Update: This advisory has been updated to include the latest information on the Cal/OSHA emergency COVID-19 prevention rule.
On November 30, 2020, California's Office of Administrative Law gave final approval to a sweeping new COVID-19 Prevention Rule. As a result, employers with operations in California should review and update their COVID-19 safety protocols in light of the new regulation, which is effective immediately.
The emergency rule, which applies to most employers in California,1 consists of 21 pages of specific mandates regarding COVID-19 safety in the workplace. The rule, which will be enforced by Cal/OSHA, will remain in effect for at least six months, and may be extended for various reasons.
The full text of the new rule can be found here. Its key provisions are summarized below.
The rule requires employers to establish and implement a specific, written COVID-19 Prevention Program, which can either be integrated into the employer's Injury and Illness Prevention Program (IIPP) or maintained as a separate document. The program must cover 11 elements, each of which has detailed requirements.
Employers should carefully review the rule for those details; significant requirements include:
The new rule also requires employers to provide a series of free tests to all employees at a workplace if there is a "COVID-19 outbreak" (as identified by the local health department) or if there are three or more individuals who are onsite and who test positive for COVID-19 within a 14-day period. The rule directs the first test to occur "immediately" after an outbreak label or the third onsite positive case.
Additional tests must be provided to all employees each week until there are no new COVID-19 cases detected in the workplace for a 14-day period. Employees who are not onsite during the relevant outbreak or 14-day period are exempt from this testing obligation.
In addition, an outbreak or three positive cases in a 14-day period triggers a requirement for employers to "immediately" review and implement changes to existing COVID-19 policies and controls to prevent further spread of COVID-19. Employers must also notify the local health department within 48 hours from the time the employer knew or should have known of three or more COVID-19 cases.
If there are 20 or more COVID-19 cases in a workplace within a 30-day period, then a "major COVID-19 outbreak" has occurred under the emergency rule. The same requirements described above for multiple infections and local health department-identified outbreaks apply, except that employee testing will be required twice a week or more frequently if directed by the local health department.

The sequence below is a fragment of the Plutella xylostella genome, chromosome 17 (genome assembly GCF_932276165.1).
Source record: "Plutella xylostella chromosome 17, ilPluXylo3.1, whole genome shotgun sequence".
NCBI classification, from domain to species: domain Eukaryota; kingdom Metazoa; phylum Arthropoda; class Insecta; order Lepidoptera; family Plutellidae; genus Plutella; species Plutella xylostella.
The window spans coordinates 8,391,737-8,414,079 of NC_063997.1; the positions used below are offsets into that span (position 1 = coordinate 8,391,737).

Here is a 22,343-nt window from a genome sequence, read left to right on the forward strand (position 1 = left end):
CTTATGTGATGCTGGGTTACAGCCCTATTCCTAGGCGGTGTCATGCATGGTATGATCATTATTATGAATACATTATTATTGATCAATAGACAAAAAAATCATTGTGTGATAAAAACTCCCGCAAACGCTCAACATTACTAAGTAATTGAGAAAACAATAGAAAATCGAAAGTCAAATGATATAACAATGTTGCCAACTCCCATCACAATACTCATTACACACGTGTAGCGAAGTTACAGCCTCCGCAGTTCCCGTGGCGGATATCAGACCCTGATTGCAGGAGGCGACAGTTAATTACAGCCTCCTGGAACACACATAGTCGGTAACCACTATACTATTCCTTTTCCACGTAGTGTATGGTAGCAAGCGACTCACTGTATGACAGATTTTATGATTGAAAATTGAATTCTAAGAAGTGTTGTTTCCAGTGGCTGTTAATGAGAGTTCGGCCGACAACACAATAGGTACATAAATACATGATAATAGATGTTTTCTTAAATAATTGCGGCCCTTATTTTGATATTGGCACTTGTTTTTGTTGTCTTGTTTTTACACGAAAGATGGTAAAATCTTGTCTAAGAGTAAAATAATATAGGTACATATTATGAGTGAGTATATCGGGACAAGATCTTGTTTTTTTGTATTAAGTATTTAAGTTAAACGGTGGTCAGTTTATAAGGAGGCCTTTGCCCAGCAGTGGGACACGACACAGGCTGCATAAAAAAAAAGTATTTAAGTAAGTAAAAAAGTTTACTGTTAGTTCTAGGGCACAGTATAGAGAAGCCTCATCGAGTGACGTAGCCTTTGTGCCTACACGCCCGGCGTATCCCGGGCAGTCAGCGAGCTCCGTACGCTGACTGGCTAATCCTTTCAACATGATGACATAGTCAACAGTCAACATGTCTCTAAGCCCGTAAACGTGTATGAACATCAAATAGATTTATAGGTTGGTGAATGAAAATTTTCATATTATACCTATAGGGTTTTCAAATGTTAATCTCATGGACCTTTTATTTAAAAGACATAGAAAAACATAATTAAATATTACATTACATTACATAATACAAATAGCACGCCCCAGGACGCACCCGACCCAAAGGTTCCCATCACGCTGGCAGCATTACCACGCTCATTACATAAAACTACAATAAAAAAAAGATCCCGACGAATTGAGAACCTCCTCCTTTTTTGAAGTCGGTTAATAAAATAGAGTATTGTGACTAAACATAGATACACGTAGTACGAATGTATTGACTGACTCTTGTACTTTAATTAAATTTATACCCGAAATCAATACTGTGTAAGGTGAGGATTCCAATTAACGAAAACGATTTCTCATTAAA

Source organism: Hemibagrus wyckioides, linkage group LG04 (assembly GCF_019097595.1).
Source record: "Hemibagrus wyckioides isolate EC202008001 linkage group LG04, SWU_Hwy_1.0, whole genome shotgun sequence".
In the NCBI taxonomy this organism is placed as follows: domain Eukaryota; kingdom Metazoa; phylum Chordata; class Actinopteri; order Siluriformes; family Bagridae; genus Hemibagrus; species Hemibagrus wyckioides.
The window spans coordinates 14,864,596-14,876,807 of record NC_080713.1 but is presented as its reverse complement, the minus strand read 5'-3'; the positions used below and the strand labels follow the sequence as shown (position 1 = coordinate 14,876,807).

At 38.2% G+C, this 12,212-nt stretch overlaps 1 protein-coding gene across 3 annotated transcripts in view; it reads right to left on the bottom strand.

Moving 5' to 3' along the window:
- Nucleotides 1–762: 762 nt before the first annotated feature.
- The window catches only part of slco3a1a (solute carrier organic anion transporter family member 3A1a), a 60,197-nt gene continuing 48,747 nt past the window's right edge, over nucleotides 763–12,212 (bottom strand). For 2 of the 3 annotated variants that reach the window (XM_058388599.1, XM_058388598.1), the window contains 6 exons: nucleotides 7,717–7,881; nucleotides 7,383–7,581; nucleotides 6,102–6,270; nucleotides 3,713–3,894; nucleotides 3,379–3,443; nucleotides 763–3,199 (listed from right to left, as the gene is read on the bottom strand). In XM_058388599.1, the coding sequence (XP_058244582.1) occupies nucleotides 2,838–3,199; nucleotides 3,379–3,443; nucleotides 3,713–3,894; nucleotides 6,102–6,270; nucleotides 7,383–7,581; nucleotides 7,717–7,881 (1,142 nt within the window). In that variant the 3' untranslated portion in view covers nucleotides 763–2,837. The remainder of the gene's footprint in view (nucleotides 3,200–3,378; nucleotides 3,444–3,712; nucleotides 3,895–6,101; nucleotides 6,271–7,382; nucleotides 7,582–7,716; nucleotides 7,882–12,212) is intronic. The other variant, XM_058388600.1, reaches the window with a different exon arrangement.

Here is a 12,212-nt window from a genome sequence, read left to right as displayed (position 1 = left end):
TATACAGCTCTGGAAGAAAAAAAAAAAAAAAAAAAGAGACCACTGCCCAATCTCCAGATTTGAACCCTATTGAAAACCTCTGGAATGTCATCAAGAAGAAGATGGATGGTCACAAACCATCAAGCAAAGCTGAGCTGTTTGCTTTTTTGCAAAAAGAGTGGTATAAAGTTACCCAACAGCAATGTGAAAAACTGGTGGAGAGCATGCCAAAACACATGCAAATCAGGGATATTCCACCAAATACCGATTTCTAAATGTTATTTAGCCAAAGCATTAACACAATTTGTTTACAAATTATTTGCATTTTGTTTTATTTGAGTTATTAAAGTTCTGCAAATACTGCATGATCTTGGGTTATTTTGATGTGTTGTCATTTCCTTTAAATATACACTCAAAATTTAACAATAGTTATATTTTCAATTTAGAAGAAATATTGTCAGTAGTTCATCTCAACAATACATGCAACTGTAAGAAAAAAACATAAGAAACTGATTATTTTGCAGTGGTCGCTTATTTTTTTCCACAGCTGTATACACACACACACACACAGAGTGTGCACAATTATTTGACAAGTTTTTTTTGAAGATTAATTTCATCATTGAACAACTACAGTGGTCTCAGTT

An employer in a major outbreak will also be required to incorporate high efficiency filters into the facility's ventilation system if that has not already been done. The employer will also be required to consider whether respirators and a respiratory protection program, a halt in operations, or both are necessary to control the major outbreak.
The emergency rule also provides restrictions and requirements for employer-provided housing and transportation. These requirements do not apply to emergency response housing and transportation, housing provided by government employers, or where all individuals affected are part of the same household.
The provisions regulate housing and transportation assignments, physical distancing, face coverings, hygiene, cleaning and disinfecting, symptom screening, COVID-19 testing, and ventilation.
Now that it has been enacted, the emergency rule will remain in effect for 180 days, after which it could be renewed in 90-day increments until the emergency is over or a permanent rule is enacted.
The rule raises many question about how particular provisions should be interpreted and applied. For example, the rule requires employers to notify employees and local health authorities of workplace COVID-19 cases, but it is unclear whether those requirements are fully consistent with similar provisions in Assembly Bill (AB) 685, which was recently enacted by California's Legislature and will go into effect on January 1, 2021. Our blog post discussing the details of AB 685 can be found here.
There are also questions regarding when exactly the rule will and will not require employers to continue paying employees who are excluded from the workplace due to COVID-19 exposure, how such pay must be calculated, and even whether the Cal/OSHA Safety & Health Standards Board has the legal authority to regulate employee compensation. It is likely that at least some of these questions will be subject to legal challenges and eventually decided by the courts.
In the meantime, however, employers should review their COVID-19 policies and procedures to determine what they need to do to comply with the new rule. Given the breadth and complexity of the new rule, employers are also well advised to consult with their legal counsel for guidance.
1 The rule applies to all places of employment in California except for workplaces with a single employee who has no contact with others; employees working from home; and employers subject to Cal/OSHA's Aerosol Transmissible Diseases standard (which is mostly limited to healthcare facilities, nursing homes, and emergency responders).